Raising children while pursuing a career in international development is not for the fainthearted. Beyond the challenges of travel, there are many trade-offs that working parents make. They may:
Choose to forgo certain jobs or projects that require too much travel.
“I was highly qualified for the position [that required 30 percent travel], but I would not agree upfront to miss 30 percent of my daughter’s third year of life,” shares E.S., an aid worker based in Asia. “They ended up hiring a guy who travelled less than I did at 20 percent.”
Switch to part-time work to spend more time with children.
J.P., a microfinance professional, switched to part-time work after becoming a mom. “I started to feel that I was ‘marginalizing myself’ by limiting my time at work, not engaging as much in strategic conversations, and avoiding travel.” When she returned to work full time, she found she was “earning a lower salary than before I left, reporting to someone who had formerly reported to me, and former peers were now the senior leaders in the organization.”
Not pursue specific positions because the posts are not family-friendly.
Angelica, a freelance consultant in humanitarian work, shares that becoming a parent has meant she no longer pursues nonfamily duty stations. Further, she and her husband “are now committed to staying longer periods of time on each posting so that [our children] may learn to develop friendships.” She also has to think about the quality of education available, security, and what types of diseases her children may be exposed to at a specific post.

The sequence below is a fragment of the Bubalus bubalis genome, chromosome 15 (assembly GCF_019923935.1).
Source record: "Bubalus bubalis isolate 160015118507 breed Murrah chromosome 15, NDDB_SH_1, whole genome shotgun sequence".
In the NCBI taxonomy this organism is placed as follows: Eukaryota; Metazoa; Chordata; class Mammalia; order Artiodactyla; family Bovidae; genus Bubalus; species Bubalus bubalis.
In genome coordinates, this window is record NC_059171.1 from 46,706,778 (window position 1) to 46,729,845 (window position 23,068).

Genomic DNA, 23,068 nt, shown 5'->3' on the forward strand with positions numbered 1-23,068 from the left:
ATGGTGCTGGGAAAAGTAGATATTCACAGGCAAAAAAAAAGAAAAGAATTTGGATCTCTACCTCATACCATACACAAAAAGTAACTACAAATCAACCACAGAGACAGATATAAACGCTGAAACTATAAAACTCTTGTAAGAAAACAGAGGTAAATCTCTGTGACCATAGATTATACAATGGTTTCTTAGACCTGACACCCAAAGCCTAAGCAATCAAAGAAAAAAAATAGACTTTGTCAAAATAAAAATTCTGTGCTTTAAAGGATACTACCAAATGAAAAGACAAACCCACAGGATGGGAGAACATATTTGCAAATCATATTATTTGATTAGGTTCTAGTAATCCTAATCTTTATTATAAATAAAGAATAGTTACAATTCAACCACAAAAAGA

Quit a full-time position to become a freelance consultant — trading flexibility and autonomy for lower pay, no job security or career path, and no benefits. Angelica lists “going freelance” as one of her main strategies to cope with the challenges of being a working mom in development. “This means we don’t have to live where I work, I just go back and forth.”
Choose to leave work earlier than they did in their pre-children days because they have parenting responsibilities in the early evening.
Sheryl Sandberg, chief operating officer of Facebook, recently admitted that she leaves work at 5:30 p.m. every day so she can be home by 6 p.m. for dinner with her children. This announcement was newsworthy because it’s unusual in the corporate world. Likewise, in many corners of the aid and development industry, employees are expected to put in long hours. One talented development professional I know who recently became a mom found that she can no longer work the hours that made her a superstar in the past — not if she wants to be the kind of mother she has chosen to be.
Spend time as a solo parent, or be separated from spouse and/or children for long stretches.
Marisia Geraci, CEO of Heifer International South Africa, relocated with her twin daughters from the United States. For personal and professional reasons, her husband chose not to move with them. “I am essentially a single mom,” Marisia shares. “I have a Skype marriage. My husband usually comes to South Africa once a year and we go to the US one or two times.” Without the day-to-day logistical support of a partner, she must carefully plan each workday and every trip. “Who is going to keep the girls? What do they have going on at school? Will I miss something important? If I have a late meeting, who can I call to pick them up?”
Make daily trade-offs to balance their time between work and family.